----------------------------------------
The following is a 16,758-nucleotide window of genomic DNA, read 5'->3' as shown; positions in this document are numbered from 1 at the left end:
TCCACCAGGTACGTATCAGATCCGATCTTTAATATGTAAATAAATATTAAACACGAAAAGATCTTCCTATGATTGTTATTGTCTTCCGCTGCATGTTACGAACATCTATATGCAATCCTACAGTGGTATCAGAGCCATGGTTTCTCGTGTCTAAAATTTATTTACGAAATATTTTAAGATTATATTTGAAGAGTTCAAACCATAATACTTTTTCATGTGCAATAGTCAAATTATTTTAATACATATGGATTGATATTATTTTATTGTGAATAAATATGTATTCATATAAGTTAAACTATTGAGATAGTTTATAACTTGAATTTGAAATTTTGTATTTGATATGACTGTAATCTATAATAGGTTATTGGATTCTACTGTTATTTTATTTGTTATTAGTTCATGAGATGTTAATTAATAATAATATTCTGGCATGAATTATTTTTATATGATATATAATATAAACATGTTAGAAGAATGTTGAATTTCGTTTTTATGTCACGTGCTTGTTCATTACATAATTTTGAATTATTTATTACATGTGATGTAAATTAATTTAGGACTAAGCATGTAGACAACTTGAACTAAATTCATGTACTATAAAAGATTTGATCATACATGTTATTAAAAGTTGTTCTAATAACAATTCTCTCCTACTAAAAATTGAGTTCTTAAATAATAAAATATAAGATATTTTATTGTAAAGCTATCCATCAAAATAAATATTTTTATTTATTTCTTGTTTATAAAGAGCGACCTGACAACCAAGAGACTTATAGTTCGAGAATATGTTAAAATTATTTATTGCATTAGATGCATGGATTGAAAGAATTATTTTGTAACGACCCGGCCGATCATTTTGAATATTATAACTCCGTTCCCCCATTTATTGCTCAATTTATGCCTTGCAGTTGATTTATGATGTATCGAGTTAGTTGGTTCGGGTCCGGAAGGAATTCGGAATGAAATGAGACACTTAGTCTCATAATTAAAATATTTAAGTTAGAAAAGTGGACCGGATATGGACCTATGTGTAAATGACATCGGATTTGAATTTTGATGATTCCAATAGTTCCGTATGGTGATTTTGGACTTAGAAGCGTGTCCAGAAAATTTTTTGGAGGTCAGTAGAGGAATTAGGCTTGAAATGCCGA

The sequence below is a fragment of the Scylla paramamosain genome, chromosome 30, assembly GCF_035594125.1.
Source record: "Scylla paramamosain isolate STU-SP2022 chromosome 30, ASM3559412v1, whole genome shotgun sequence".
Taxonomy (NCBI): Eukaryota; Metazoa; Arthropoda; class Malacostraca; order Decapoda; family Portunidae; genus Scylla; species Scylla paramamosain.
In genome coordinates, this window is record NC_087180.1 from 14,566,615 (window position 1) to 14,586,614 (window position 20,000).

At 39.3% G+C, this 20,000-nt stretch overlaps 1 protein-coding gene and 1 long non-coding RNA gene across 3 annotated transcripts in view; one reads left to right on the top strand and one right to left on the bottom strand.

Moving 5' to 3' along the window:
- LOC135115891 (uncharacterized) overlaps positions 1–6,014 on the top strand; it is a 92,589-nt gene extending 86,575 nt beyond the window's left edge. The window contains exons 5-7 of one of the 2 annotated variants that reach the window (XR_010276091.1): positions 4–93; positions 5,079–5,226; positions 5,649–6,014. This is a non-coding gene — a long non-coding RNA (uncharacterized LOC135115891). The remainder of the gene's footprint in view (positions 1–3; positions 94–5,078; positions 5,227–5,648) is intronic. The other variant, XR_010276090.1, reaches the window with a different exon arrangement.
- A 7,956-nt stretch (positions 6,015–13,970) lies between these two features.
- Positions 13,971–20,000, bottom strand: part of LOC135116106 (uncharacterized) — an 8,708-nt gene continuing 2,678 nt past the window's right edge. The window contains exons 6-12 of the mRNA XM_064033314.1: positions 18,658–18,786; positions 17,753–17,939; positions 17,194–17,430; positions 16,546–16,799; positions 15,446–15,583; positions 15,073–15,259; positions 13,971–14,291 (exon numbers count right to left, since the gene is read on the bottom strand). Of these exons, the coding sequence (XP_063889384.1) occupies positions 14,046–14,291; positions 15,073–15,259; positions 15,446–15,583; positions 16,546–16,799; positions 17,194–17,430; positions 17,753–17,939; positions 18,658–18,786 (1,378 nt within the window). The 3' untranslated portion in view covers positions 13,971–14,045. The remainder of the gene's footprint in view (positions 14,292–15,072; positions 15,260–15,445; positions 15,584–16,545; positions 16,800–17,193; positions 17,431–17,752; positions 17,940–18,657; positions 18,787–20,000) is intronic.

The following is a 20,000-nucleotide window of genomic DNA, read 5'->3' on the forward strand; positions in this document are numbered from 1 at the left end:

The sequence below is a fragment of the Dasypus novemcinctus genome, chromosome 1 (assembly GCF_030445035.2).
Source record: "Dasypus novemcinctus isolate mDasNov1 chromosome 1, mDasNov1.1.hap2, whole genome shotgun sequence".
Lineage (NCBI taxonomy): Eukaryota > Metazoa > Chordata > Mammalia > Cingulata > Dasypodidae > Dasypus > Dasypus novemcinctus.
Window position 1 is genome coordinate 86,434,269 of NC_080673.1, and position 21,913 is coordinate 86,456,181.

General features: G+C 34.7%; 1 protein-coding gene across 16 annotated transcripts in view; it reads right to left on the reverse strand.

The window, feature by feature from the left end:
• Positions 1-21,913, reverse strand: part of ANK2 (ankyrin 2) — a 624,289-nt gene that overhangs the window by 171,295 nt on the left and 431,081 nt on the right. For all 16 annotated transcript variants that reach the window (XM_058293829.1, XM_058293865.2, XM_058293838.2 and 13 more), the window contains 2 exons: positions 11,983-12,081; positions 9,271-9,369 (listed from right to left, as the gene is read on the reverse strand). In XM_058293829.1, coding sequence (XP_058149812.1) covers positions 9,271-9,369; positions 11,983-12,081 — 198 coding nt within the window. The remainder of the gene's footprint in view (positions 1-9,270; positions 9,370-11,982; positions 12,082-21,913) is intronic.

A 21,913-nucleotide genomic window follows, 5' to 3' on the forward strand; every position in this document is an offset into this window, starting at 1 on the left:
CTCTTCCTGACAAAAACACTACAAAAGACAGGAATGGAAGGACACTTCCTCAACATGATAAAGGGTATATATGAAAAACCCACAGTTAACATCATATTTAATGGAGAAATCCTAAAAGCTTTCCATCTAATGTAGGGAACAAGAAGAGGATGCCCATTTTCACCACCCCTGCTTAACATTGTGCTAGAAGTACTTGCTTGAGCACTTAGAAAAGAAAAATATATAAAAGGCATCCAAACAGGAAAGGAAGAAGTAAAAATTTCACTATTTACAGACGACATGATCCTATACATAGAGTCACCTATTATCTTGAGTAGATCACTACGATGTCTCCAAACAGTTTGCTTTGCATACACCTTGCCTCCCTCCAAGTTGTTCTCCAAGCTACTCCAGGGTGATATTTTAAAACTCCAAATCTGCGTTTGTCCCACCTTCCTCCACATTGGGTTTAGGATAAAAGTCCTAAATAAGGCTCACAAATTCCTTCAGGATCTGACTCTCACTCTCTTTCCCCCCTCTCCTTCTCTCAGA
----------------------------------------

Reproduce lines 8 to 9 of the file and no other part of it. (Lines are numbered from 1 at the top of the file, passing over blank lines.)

Moving 5' to 3' along the window:
- LOC135115891 (uncharacterized) overlaps positions 1–6,014 on the top strand; it is a 92,589-nt gene extending 86,575 nt beyond the window's left edge. The window contains exons 5-7 of one of the 2 annotated variants that reach the window (XR_010276091.1): positions 4–93; positions 5,079–5,226; positions 5,649–6,014. This is a non-coding gene — a long non-coding RNA (uncharacterized LOC135115891). The remainder of the gene's footprint in view (positions 1–3; positions 94–5,078; positions 5,227–5,648) is intronic. The other variant, XR_010276090.1, reaches the window with a different exon arrangement.